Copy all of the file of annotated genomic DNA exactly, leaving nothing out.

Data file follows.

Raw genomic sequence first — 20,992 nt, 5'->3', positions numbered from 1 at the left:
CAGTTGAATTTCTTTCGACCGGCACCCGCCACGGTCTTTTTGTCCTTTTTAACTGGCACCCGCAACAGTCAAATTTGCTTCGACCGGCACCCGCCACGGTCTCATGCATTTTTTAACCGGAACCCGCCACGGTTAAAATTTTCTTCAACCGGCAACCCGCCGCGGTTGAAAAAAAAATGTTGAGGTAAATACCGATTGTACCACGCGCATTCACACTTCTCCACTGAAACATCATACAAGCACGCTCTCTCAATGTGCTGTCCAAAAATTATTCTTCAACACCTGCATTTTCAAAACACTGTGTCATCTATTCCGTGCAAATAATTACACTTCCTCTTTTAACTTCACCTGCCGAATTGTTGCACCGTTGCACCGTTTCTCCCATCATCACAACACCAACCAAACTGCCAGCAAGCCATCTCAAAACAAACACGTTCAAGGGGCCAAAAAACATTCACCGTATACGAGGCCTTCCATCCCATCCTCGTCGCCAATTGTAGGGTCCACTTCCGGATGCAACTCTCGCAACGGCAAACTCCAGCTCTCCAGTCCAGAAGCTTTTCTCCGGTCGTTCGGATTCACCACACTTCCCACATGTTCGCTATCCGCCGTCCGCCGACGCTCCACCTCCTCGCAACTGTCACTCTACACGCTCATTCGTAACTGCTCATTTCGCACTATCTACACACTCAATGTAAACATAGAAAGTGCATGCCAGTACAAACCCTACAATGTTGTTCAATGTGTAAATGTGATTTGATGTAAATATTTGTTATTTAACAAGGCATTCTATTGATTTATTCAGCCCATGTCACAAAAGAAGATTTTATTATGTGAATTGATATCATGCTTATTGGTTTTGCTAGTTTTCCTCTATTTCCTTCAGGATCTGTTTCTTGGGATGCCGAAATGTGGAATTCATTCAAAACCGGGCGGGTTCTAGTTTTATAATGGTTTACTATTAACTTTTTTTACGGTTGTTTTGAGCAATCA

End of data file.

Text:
Raw genomic sequence first — 20,992 nt, 5'->3', positions numbered from 1 at the left:
CAGTTGAATTTCTTTCGACCGGCACCCGCCACGGTCTTTTTGTCCTTTTTAACTGGCACCCGCAACAGTCAAATTTGCTTCGACCGGCACCCGCCACGGTCTCATGCATTTTTTAACCGGAACCCGCCACGGTTAAAATTTTCTTCAACCGGCAACCCGCCGCGGTTGAAAAAAAAATGTTGAGGTAAATACCGATTGTACCACGCGCATTCACACTTCTCCACTGAAACATCATACAAGCACGCTCTCTCAATGTGCTGTCCAAAAATTATTCTTCAACACCTGCATTTTCAAAACACTGTGTCATCTATTCCGTGCAAATAATTACACTTCCTCTTTTAACTTCACCTGCCGAATTGTTGCACCGTTGCACCGTTTCTCCCATCATCACAACACCAACCAAACTGCCAGCAAGCCATCTCAAAACAAACACGTTCAAGGGGCCAAAAAACATTCACCGTATACGAGGCCTTCCATCCCATCCTCGTCGCCAATTGTAGGGTCCACTTCCGGATGCAACTCTCGCAACGGCAAACTCCAGCTCTCCAGTCCAGAAGCTTTTCTCCGGTCGTTCGGATTCACCACACTTCCCACATGTTCGCTATCCGCCGTCCGCCGACGCTCCACCTCCTCGCAACTGTCACTCTACACGCTCATTCGTAACTGCTCATTTCGCACTATCTACACACTCAATGTAAACATAGAAAGTGCATGCCAGTACAAACCCTACAATGTTGTTCAATGTGTAAATGTGATTTGATGTAAATATTTGTTATTTAACAAGGCATTCTATTGATTTATTCAGCCCATGTCACAAAAGAAGATTTTATTATGTGAATTGATATCATGCTTATTGGTTTTGCTAGTTTTCCTCTATTTCCTTCAGGATCTGTTTCTTGGGATGCCGAAATGTGGAATTCATTCAAAACCGGGCGGGTTCTAGTTTTATAATGGTTTACTATTAACTTTTTTTACGGTTGTTTTGAGCAATCA